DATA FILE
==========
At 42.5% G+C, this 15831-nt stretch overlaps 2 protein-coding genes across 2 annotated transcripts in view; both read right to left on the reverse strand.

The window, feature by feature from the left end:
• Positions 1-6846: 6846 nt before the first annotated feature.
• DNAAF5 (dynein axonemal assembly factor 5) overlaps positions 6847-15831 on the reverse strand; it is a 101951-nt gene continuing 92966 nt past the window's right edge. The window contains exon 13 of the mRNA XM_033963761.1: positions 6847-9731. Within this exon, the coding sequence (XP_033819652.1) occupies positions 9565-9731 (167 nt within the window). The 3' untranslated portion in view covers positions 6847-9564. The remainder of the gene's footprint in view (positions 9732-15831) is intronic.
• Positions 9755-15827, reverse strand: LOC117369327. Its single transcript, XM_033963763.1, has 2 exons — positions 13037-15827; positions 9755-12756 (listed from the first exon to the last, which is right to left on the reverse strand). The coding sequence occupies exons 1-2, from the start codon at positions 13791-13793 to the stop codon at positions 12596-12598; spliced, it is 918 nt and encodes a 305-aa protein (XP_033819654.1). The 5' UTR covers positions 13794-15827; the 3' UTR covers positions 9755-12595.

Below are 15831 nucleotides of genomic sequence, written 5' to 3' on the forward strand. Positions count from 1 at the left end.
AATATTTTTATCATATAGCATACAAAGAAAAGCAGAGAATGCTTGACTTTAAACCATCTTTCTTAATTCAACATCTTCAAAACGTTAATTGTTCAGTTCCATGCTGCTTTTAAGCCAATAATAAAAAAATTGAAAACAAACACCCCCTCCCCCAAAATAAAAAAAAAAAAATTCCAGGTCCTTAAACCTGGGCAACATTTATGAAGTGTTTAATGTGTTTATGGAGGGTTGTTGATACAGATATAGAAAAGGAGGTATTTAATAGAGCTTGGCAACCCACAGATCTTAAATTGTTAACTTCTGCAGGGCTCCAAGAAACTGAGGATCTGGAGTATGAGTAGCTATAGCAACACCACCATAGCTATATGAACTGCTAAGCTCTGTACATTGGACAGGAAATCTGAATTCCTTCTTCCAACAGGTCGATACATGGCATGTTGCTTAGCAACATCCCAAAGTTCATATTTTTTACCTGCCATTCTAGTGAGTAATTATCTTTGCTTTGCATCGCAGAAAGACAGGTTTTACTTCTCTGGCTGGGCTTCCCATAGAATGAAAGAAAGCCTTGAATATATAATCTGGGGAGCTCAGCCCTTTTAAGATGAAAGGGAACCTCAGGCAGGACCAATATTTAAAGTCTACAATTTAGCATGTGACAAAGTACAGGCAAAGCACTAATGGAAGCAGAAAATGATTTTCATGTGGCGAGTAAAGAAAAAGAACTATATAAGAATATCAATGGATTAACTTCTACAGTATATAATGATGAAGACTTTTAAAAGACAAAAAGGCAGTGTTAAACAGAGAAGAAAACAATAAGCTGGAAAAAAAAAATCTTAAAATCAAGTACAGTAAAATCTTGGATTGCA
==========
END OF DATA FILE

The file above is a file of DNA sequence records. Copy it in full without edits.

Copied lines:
At 42.5% G+C, this 15831-nt stretch overlaps 2 protein-coding genes across 2 annotated transcripts in view; both read right to left on the reverse strand.

The window, feature by feature from the left end:
• Positions 1-6846: 6846 nt before the first annotated feature.
• DNAAF5 (dynein axonemal assembly factor 5) overlaps positions 6847-15831 on the reverse strand; it is a 101951-nt gene continuing 92966 nt past the window's right edge. The window contains exon 13 of the mRNA XM_033963761.1: positions 6847-9731. Within this exon, the coding sequence (XP_033819652.1) occupies positions 9565-9731 (167 nt within the window). The 3' untranslated portion in view covers positions 6847-9564. The remainder of the gene's footprint in view (positions 9732-15831) is intronic.
• Positions 9755-15827, reverse strand: LOC117369327. Its single transcript, XM_033963763.1, has 2 exons — positions 13037-15827; positions 9755-12756 (listed from the first exon to the last, which is right to left on the reverse strand). The coding sequence occupies exons 1-2, from the start codon at positions 13791-13793 to the stop codon at positions 12596-12598; spliced, it is 918 nt and encodes a 305-aa protein (XP_033819654.1). The 5' UTR covers positions 13794-15827; the 3' UTR covers positions 9755-12595.

Below are 15831 nucleotides of genomic sequence, written 5' to 3' on the forward strand. Positions count from 1 at the left end.
AATATTTTTATCATATAGCATACAAAGAAAAGCAGAGAATGCTTGACTTTAAACCATCTTTCTTAATTCAACATCTTCAAAACGTTAATTGTTCAGTTCCATGCTGCTTTTAAGCCAATAATAAAAAAATTGAAAACAAACACCCCCTCCCCCAAAATAAAAAAAAAAAAATTCCAGGTCCTTAAACCTGGGCAACATTTATGAAGTGTTTAATGTGTTTATGGAGGGTTGTTGATACAGATATAGAAAAGGAGGTATTTAATAGAGCTTGGCAACCCACAGATCTTAAATTGTTAACTTCTGCAGGGCTCCAAGAAACTGAGGATCTGGAGTATGAGTAGCTATAGCAACACCACCATAGCTATATGAACTGCTAAGCTCTGTACATTGGACAGGAAATCTGAATTCCTTCTTCCAACAGGTCGATACATGGCATGTTGCTTAGCAACATCCCAAAGTTCATATTTTTTACCTGCCATTCTAGTGAGTAATTATCTTTGCTTTGCATCGCAGAAAGACAGGTTTTACTTCTCTGGCTGGGCTTCCCATAGAATGAAAGAAAGCCTTGAATATATAATCTGGGGAGCTCAGCCCTTTTAAGATGAAAGGGAACCTCAGGCAGGACCAATATTTAAAGTCTACAATTTAGCATGTGACAAAGTACAGGCAAAGCACTAATGGAAGCAGAAAATGATTTTCATGTGGCGAGTAAAGAAAAAGAACTATATAAGAATATCAATGGATTAACTTCTACAGTATATAATGATGAAGACTTTTAAAAGACAAAAAGGCAGTGTTAAACAGAGAAGAAAACAATAAGCTGGAAAAAAAAAATCTTAAAATCAAGTACAGTAAAATCTTGGATTGCA